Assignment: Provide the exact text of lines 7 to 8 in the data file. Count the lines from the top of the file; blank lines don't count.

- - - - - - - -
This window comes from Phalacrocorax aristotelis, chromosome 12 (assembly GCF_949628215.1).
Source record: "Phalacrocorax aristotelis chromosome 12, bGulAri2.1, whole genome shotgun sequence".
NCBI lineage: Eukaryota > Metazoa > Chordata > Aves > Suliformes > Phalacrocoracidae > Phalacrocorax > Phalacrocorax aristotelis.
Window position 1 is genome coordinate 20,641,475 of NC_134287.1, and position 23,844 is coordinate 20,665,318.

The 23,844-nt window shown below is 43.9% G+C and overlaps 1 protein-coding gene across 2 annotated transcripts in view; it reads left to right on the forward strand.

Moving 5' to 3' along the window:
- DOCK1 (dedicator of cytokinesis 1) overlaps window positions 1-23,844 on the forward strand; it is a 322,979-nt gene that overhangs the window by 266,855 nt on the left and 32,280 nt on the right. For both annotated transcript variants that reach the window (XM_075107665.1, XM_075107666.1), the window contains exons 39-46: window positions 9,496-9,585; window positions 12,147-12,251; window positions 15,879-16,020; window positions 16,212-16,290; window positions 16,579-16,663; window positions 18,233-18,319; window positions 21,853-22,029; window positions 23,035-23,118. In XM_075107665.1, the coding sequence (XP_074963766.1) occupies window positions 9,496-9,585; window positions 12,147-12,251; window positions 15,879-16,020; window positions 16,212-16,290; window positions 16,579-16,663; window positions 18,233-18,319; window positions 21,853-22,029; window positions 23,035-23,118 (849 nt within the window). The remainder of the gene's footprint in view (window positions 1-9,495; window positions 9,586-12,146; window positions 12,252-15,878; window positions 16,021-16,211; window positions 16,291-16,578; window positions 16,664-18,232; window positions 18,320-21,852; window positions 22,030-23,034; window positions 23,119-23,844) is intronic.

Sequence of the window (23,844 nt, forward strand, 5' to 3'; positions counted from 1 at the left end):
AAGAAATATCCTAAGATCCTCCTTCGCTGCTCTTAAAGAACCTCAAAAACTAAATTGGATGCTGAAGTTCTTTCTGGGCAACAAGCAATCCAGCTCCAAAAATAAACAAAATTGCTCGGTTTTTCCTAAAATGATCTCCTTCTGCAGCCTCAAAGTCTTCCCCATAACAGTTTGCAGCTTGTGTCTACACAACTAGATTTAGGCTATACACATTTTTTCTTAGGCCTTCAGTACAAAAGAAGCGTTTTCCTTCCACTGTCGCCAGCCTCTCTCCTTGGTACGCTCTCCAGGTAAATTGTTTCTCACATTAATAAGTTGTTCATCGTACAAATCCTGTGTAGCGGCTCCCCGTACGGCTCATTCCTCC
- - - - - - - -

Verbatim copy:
- DOCK1 (dedicator of cytokinesis 1) overlaps window positions 1-23,844 on the forward strand; it is a 322,979-nt gene that overhangs the window by 266,855 nt on the left and 32,280 nt on the right. For both annotated transcript variants that reach the window (XM_075107665.1, XM_075107666.1), the window contains exons 39-46: window positions 9,496-9,585; window positions 12,147-12,251; window positions 15,879-16,020; window positions 16,212-16,290; window positions 16,579-16,663; window positions 18,233-18,319; window positions 21,853-22,029; window positions 23,035-23,118. In XM_075107665.1, the coding sequence (XP_074963766.1) occupies window positions 9,496-9,585; window positions 12,147-12,251; window positions 15,879-16,020; window positions 16,212-16,290; window positions 16,579-16,663; window positions 18,233-18,319; window positions 21,853-22,029; window positions 23,035-23,118 (849 nt within the window). The remainder of the gene's footprint in view (window positions 1-9,495; window positions 9,586-12,146; window positions 12,252-15,878; window positions 16,021-16,211; window positions 16,291-16,578; window positions 16,664-18,232; window positions 18,320-21,852; window positions 22,030-23,034; window positions 23,119-23,844) is intronic.

Sequence of the window (23,844 nt, forward strand, 5' to 3'; positions counted from 1 at the left end):